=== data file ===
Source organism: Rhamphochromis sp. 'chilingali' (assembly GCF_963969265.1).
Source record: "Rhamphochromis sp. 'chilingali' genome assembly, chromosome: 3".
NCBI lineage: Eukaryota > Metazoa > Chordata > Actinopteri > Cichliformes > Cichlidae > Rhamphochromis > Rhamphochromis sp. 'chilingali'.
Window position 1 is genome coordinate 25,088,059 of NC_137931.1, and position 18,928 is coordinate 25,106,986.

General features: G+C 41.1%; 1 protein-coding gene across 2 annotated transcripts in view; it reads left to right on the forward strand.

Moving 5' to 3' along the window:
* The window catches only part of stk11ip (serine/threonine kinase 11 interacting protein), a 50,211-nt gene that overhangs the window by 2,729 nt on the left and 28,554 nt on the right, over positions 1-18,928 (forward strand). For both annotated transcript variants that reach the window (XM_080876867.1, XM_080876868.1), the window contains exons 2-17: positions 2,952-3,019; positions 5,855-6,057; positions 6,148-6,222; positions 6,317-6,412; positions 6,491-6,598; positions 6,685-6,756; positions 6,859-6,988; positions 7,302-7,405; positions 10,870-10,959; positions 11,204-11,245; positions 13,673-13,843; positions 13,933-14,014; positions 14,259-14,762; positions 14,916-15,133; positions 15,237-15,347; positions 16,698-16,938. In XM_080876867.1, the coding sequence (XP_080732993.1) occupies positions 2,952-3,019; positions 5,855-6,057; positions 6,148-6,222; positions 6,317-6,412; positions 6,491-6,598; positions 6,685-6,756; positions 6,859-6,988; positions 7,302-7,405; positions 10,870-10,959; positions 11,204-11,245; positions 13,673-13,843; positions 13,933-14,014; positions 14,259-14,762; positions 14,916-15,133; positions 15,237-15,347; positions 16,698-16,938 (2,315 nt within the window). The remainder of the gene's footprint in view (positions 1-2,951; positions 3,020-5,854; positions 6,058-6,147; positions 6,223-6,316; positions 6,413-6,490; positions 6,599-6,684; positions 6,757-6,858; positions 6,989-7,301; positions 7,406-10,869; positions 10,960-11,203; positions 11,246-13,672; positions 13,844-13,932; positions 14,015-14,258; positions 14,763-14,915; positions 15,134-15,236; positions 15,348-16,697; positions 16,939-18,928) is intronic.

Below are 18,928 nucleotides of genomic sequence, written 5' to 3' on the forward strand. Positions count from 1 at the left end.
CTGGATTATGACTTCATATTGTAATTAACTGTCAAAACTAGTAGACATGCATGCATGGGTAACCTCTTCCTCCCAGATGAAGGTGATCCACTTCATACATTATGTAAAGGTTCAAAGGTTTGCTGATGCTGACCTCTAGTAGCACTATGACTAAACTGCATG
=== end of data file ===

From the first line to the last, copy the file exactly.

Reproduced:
Source organism: Rhamphochromis sp. 'chilingali' (assembly GCF_963969265.1).
Source record: "Rhamphochromis sp. 'chilingali' genome assembly, chromosome: 3".
NCBI lineage: Eukaryota > Metazoa > Chordata > Actinopteri > Cichliformes > Cichlidae > Rhamphochromis > Rhamphochromis sp. 'chilingali'.
Window position 1 is genome coordinate 25,088,059 of NC_137931.1, and position 18,928 is coordinate 25,106,986.

General features: G+C 41.1%; 1 protein-coding gene across 2 annotated transcripts in view; it reads left to right on the forward strand.

Moving 5' to 3' along the window:
* The window catches only part of stk11ip (serine/threonine kinase 11 interacting protein), a 50,211-nt gene that overhangs the window by 2,729 nt on the left and 28,554 nt on the right, over positions 1-18,928 (forward strand). For both annotated transcript variants that reach the window (XM_080876867.1, XM_080876868.1), the window contains exons 2-17: positions 2,952-3,019; positions 5,855-6,057; positions 6,148-6,222; positions 6,317-6,412; positions 6,491-6,598; positions 6,685-6,756; positions 6,859-6,988; positions 7,302-7,405; positions 10,870-10,959; positions 11,204-11,245; positions 13,673-13,843; positions 13,933-14,014; positions 14,259-14,762; positions 14,916-15,133; positions 15,237-15,347; positions 16,698-16,938. In XM_080876867.1, the coding sequence (XP_080732993.1) occupies positions 2,952-3,019; positions 5,855-6,057; positions 6,148-6,222; positions 6,317-6,412; positions 6,491-6,598; positions 6,685-6,756; positions 6,859-6,988; positions 7,302-7,405; positions 10,870-10,959; positions 11,204-11,245; positions 13,673-13,843; positions 13,933-14,014; positions 14,259-14,762; positions 14,916-15,133; positions 15,237-15,347; positions 16,698-16,938 (2,315 nt within the window). The remainder of the gene's footprint in view (positions 1-2,951; positions 3,020-5,854; positions 6,058-6,147; positions 6,223-6,316; positions 6,413-6,490; positions 6,599-6,684; positions 6,757-6,858; positions 6,989-7,301; positions 7,406-10,869; positions 10,960-11,203; positions 11,246-13,672; positions 13,844-13,932; positions 14,015-14,258; positions 14,763-14,915; positions 15,134-15,236; positions 15,348-16,697; positions 16,939-18,928) is intronic.

Below are 18,928 nucleotides of genomic sequence, written 5' to 3' on the forward strand. Positions count from 1 at the left end.
CTGGATTATGACTTCATATTGTAATTAACTGTCAAAACTAGTAGACATGCATGCATGGGTAACCTCTTCCTCCCAGATGAAGGTGATCCACTTCATACATTATGTAAAGGTTCAAAGGTTTGCTGATGCTGACCTCTAGTAGCACTATGACTAAACTGCATG